My Apprenticeship was my game changer6th November 2015
I started my Apprenticeship in Teaching & Learning Specialist Support with Bolton College last August and it has changed my life.
Before starting my Apprenticeship, I was long-term unemployed and had been involved in varying levels of substance misuse, criminality, and anti-social behaviour. I was referred to Raise the Youth Foundation (an organisation that helps ‘high risk’ young people) as a user, and then stayed on to volunteer for a couple of years.
While I was volunteering the company installed a music studio, and that was when I decided to come to Bolton College to learn how to use music, to work with the kids and help them learn.
I believe I’m more than just an average teaching assistant. I want to help improve the young people’s lives, not just their grades. I used to be just like them, making trouble out on the streets and getting on the wrong side of the police, so I feel as though I can build a more meaningful rapport with them than someone from the outside. I tend to tell them about my own experiences first and this creates a bond of trust between us, which is the initial step in getting through to them.
If a learner is particularly difficult to motivate, I engage them through music by giving them some creative freedom and a chance to express themselves. I’ve always had a passion for music – it got me through some really difficult times growing up – so I want to use it to help others in the same way.
I currently produce my own music and have been asked to put on a regular night in Bolton town centre, to encourage amateur musicians to showcase their talent and work towards becoming professional by recording their own stuff. Having this impact on the local community, as well as the kids I work with, is incredibly rewarding.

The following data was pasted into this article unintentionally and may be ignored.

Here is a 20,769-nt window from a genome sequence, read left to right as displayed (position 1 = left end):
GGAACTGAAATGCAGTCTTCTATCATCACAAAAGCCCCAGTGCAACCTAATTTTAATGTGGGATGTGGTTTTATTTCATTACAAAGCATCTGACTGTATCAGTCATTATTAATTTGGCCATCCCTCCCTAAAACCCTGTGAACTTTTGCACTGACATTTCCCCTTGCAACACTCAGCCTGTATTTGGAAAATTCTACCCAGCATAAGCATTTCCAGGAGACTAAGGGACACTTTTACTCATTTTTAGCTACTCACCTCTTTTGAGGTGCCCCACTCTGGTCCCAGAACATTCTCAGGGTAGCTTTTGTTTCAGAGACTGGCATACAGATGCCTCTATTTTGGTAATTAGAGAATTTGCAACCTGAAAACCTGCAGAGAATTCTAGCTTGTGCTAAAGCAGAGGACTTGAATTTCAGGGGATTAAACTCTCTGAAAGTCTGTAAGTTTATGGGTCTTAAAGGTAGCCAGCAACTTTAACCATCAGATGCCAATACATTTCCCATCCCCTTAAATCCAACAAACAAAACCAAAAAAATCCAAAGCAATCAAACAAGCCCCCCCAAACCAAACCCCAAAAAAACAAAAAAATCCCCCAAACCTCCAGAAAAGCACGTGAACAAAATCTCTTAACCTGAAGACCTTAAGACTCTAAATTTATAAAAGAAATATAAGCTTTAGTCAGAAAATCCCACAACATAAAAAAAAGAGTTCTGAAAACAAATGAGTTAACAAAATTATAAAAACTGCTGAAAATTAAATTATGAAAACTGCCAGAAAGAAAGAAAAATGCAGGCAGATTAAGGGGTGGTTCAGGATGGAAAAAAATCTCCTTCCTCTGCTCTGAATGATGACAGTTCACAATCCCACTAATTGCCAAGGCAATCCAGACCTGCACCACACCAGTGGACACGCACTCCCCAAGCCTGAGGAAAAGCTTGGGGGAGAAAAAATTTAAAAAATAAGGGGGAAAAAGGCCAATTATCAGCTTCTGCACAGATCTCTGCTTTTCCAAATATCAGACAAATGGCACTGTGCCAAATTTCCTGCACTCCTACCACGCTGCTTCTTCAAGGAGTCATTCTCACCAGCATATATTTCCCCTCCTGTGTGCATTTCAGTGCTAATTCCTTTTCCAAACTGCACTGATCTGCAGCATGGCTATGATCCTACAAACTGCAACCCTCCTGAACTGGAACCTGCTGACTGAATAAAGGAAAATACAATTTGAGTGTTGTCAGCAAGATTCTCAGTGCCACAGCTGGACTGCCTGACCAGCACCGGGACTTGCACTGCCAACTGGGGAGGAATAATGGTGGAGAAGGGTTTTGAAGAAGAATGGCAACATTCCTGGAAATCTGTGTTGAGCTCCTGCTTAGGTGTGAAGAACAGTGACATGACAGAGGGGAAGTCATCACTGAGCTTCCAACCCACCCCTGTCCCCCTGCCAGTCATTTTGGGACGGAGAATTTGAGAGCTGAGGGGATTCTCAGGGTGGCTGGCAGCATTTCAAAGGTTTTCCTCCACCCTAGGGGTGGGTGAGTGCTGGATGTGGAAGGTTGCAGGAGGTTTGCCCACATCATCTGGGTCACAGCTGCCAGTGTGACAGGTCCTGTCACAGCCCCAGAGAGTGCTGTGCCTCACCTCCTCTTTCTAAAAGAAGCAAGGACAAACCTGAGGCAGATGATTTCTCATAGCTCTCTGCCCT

This Apprenticeship has been a real learning curve for me – both academically and in terms of taking on professional responsibilities – and this is just one of the reasons for which I believe Apprenticeships can be real game-changers. It’s easy for past offenders to slip back into their old ways; making a change is more difficult. But my Apprenticeship with Bolton College – and the young people who need my support – has given me a purpose in life, and motivated me to become a better person. It has also made me realise my passion: helping young people to use music as a way of channelling their emotions.
A few years ago, I’d never have imagined being recognised as an exemplary apprentice – let alone being Highly Commended by the National Apprenticeship Service and the Association of Colleges! I feel like I’ve come so far, and it’s all thanks to the opportunities this Apprenticeship has given me. It’s been a challenge – balancing studying at College, working for Raise the Youth Foundation with very complex young people, developing my own functional skills and looking after my younger siblings – but it’s been worth every minute.
Connor Stevenson, 24, is currently completing a Level 3 Apprenticeship at Bolton College and working as an Apprentice Youth Worker for Raise the Youth Foundation in Bolton.